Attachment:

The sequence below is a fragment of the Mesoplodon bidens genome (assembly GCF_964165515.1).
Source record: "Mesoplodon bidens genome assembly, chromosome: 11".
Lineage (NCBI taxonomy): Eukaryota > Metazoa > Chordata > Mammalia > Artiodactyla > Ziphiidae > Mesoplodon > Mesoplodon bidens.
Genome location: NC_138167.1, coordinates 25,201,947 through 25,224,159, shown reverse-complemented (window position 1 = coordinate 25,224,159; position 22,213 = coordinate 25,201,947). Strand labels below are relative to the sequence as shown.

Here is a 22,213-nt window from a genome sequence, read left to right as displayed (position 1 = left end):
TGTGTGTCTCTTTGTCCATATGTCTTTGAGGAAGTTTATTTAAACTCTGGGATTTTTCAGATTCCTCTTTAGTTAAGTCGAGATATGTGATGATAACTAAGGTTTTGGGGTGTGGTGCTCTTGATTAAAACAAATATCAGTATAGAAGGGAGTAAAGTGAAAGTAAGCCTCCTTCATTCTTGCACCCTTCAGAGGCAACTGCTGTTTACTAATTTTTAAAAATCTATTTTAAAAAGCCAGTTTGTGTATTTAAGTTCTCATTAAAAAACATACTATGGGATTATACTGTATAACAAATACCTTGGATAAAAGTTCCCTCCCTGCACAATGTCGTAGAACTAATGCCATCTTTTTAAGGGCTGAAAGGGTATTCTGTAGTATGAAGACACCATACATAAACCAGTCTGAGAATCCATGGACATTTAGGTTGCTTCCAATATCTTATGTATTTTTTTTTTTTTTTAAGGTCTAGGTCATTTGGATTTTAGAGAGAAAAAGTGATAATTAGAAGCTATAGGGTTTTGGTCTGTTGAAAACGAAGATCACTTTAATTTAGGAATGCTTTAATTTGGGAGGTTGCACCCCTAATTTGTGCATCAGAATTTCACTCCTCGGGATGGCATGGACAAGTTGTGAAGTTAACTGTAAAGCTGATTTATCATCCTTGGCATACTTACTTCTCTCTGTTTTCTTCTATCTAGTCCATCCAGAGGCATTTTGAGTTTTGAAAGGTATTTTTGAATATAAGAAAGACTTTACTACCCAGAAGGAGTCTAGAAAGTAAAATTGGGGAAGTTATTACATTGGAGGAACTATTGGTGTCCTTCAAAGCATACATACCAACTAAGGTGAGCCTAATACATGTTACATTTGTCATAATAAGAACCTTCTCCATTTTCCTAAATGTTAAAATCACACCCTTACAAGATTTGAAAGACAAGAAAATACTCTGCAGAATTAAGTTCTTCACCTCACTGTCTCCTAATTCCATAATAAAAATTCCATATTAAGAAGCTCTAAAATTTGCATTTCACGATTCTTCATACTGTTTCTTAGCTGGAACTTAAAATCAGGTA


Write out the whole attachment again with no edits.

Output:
The sequence below is a fragment of the Mesoplodon bidens genome (assembly GCF_964165515.1).
Source record: "Mesoplodon bidens genome assembly, chromosome: 11".
Lineage (NCBI taxonomy): Eukaryota > Metazoa > Chordata > Mammalia > Artiodactyla > Ziphiidae > Mesoplodon > Mesoplodon bidens.
Genome location: NC_138167.1, coordinates 25,201,947 through 25,224,159, shown reverse-complemented (window position 1 = coordinate 25,224,159; position 22,213 = coordinate 25,201,947). Strand labels below are relative to the sequence as shown.

Here is a 22,213-nt window from a genome sequence, read left to right as displayed (position 1 = left end):
TGTGTGTCTCTTTGTCCATATGTCTTTGAGGAAGTTTATTTAAACTCTGGGATTTTTCAGATTCCTCTTTAGTTAAGTCGAGATATGTGATGATAACTAAGGTTTTGGGGTGTGGTGCTCTTGATTAAAACAAATATCAGTATAGAAGGGAGTAAAGTGAAAGTAAGCCTCCTTCATTCTTGCACCCTTCAGAGGCAACTGCTGTTTACTAATTTTTAAAAATCTATTTTAAAAAGCCAGTTTGTGTATTTAAGTTCTCATTAAAAAACATACTATGGGATTATACTGTATAACAAATACCTTGGATAAAAGTTCCCTCCCTGCACAATGTCGTAGAACTAATGCCATCTTTTTAAGGGCTGAAAGGGTATTCTGTAGTATGAAGACACCATACATAAACCAGTCTGAGAATCCATGGACATTTAGGTTGCTTCCAATATCTTATGTATTTTTTTTTTTTTTTAAGGTCTAGGTCATTTGGATTTTAGAGAGAAAAAGTGATAATTAGAAGCTATAGGGTTTTGGTCTGTTGAAAACGAAGATCACTTTAATTTAGGAATGCTTTAATTTGGGAGGTTGCACCCCTAATTTGTGCATCAGAATTTCACTCCTCGGGATGGCATGGACAAGTTGTGAAGTTAACTGTAAAGCTGATTTATCATCCTTGGCATACTTACTTCTCTCTGTTTTCTTCTATCTAGTCCATCCAGAGGCATTTTGAGTTTTGAAAGGTATTTTTGAATATAAGAAAGACTTTACTACCCAGAAGGAGTCTAGAAAGTAAAATTGGGGAAGTTATTACATTGGAGGAACTATTGGTGTCCTTCAAAGCATACATACCAACTAAGGTGAGCCTAATACATGTTACATTTGTCATAATAAGAACCTTCTCCATTTTCCTAAATGTTAAAATCACACCCTTACAAGATTTGAAAGACAAGAAAATACTCTGCAGAATTAAGTTCTTCACCTCACTGTCTCCTAATTCCATAATAAAAATTCCATATTAAGAAGCTCTAAAATTTGCATTTCACGATTCTTCATACTGTTTCTTAGCTGGAACTTAAAATCAGGTA